April 5, 2018
By Louis Zatzman
1. San Francisco’s Quest To Repeat
The San Francisco FlameThrowers are a question mark coming off of their first title. Their roster remains star-studded in 2018 with gems in Greg Cohen, Eli Kerns, Marcelo Sanchez. Players will come into the first game ready to compete at full throttle, with tryouts having run through the most recent practices. Guys are chomping at the bit, and there is as much top-level talent still in San Francisco as in any other city.
And yet, my first statement remains true. San Francisco is still a title contender, but they won’t field the overwhelming dynamism of their 2017 championship roster. The FlameThrowers play an egalitarian style, with everyone on the field trusted to make throws. That worked when practically everyone had all-AUDL talent. In 2018, the FlameThrowers will depend on newer names. The team will have an influx of college talent, and the ability of the youth to compete will, to a certain extent, determine San Francisco’s championship goals. The team will have 15 players at age 25 or younger. The FlameThrowers are searching for players to step into larger roles, and it will spread minutes around in its quest to find what works. Many rostered players have never played together before, and you can count on the team being better and more cohesive by Week 10.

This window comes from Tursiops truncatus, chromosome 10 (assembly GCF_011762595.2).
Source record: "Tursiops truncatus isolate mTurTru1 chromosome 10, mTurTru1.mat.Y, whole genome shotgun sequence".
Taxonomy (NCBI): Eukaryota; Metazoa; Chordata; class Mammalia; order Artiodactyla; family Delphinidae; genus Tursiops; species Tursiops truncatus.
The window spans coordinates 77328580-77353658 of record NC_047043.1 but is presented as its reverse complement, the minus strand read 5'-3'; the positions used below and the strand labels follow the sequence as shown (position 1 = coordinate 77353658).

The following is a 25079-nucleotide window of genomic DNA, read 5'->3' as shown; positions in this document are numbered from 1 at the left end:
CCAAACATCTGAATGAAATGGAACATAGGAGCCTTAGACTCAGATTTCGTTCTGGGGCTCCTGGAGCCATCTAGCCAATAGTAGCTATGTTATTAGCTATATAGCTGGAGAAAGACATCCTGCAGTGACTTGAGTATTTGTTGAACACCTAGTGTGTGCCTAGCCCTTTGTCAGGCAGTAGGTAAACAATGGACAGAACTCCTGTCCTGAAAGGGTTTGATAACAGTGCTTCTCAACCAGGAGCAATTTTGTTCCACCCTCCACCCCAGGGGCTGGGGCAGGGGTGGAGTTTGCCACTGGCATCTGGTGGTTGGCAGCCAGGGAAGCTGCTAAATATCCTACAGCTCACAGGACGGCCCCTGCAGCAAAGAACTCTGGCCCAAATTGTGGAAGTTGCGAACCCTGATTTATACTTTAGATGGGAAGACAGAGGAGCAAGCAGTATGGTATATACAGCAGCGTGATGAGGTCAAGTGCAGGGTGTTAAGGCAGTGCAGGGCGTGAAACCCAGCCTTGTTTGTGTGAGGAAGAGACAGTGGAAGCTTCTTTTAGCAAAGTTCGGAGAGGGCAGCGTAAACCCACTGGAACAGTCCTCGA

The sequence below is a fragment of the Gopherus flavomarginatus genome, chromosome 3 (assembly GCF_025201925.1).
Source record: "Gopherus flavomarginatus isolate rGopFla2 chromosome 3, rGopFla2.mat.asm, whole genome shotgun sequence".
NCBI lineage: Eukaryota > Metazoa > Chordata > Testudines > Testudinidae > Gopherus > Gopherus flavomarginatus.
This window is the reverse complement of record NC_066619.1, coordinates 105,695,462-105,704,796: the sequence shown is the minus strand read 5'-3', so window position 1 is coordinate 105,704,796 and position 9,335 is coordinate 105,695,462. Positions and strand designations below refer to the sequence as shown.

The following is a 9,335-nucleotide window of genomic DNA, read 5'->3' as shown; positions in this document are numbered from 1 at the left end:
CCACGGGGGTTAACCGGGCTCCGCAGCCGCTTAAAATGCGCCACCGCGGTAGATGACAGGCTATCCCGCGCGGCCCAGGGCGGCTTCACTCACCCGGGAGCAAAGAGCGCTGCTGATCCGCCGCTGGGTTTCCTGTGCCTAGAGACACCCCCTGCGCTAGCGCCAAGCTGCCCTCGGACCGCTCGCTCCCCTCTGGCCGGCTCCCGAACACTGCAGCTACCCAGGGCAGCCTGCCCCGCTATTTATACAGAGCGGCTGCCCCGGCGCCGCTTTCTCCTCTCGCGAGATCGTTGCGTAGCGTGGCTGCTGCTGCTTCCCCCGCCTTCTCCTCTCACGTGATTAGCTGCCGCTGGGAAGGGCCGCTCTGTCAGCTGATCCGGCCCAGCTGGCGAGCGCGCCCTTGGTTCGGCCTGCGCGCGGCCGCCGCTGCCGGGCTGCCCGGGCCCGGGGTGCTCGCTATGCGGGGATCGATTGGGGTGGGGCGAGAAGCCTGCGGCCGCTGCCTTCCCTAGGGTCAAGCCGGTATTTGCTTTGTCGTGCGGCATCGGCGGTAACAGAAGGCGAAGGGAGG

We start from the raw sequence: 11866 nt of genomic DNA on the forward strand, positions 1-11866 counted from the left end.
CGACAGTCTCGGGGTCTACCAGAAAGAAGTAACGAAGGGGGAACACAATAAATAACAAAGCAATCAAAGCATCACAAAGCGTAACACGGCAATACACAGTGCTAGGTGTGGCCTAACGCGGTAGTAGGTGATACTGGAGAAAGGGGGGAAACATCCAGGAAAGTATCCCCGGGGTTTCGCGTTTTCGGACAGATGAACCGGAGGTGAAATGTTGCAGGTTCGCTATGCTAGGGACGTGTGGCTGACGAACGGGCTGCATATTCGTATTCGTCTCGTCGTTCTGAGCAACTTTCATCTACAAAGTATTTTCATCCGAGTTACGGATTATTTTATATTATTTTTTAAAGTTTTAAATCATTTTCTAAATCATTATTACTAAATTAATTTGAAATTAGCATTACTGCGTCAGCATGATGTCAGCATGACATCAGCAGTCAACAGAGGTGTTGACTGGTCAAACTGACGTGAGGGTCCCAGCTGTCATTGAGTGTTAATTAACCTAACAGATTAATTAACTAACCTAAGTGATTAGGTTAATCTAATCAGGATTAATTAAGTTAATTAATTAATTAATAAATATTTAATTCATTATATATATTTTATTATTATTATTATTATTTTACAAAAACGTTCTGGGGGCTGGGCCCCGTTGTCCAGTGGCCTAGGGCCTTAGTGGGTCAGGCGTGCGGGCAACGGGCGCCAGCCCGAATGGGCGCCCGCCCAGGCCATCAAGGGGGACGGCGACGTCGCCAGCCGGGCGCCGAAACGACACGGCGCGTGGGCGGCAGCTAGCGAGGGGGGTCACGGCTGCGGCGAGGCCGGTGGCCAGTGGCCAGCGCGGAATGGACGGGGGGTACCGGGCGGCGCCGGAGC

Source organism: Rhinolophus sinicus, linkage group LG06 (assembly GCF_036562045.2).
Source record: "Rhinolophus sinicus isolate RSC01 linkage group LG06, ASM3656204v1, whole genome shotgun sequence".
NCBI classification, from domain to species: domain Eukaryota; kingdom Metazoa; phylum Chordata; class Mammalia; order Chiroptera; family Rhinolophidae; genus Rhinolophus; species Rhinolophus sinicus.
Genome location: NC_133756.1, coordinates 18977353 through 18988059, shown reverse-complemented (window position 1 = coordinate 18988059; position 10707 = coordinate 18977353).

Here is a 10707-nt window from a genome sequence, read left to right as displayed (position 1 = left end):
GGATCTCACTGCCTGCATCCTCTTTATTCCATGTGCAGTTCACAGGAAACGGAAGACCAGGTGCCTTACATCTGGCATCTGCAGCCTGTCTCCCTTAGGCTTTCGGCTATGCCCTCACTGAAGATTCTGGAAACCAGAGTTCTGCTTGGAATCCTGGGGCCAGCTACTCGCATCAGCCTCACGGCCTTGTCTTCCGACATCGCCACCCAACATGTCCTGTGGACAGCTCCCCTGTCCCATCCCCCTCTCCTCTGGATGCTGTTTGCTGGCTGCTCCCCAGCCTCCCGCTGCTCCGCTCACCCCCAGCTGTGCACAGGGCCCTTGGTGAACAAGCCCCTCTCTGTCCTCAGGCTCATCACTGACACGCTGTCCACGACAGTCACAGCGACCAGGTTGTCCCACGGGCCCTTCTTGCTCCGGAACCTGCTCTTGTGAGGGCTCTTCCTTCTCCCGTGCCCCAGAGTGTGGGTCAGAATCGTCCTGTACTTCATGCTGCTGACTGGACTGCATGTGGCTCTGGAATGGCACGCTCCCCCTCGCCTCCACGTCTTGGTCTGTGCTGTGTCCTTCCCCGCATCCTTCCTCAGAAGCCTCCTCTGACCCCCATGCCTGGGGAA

The stars on the roster will be asked to do a little more, but of how much more are they capable? Sanchez already led the league in 2017 in offensive points played, and coach Greenough describes his talent as very much the product of hard work.
“Marcelo sneaks up on people in terms of finding a way to contribute to big moments but it is also a product of always being hungry and hustling," Greenough said. "Having a nose for the right spot and then always grinding create that kind of big play moment more often than most. He is hard to game plan for because it isn't a product of tricks but just a lot of blue collar work.”
Can he work harder in 2018?
Others will expand their roles. Kerns is more than capable of throwing dimes – dropping 29 in 2017 – but can he step into a larger handling role while still using his athleticism to dominate opponents? San Francisco Coach Josh Greenough predicts Cohen will grow into a top two-way player this year, as the team will offer him lots of time on the offense. Cohen will always be a monster downfield, but who will be best equipped to throw him into successful spots?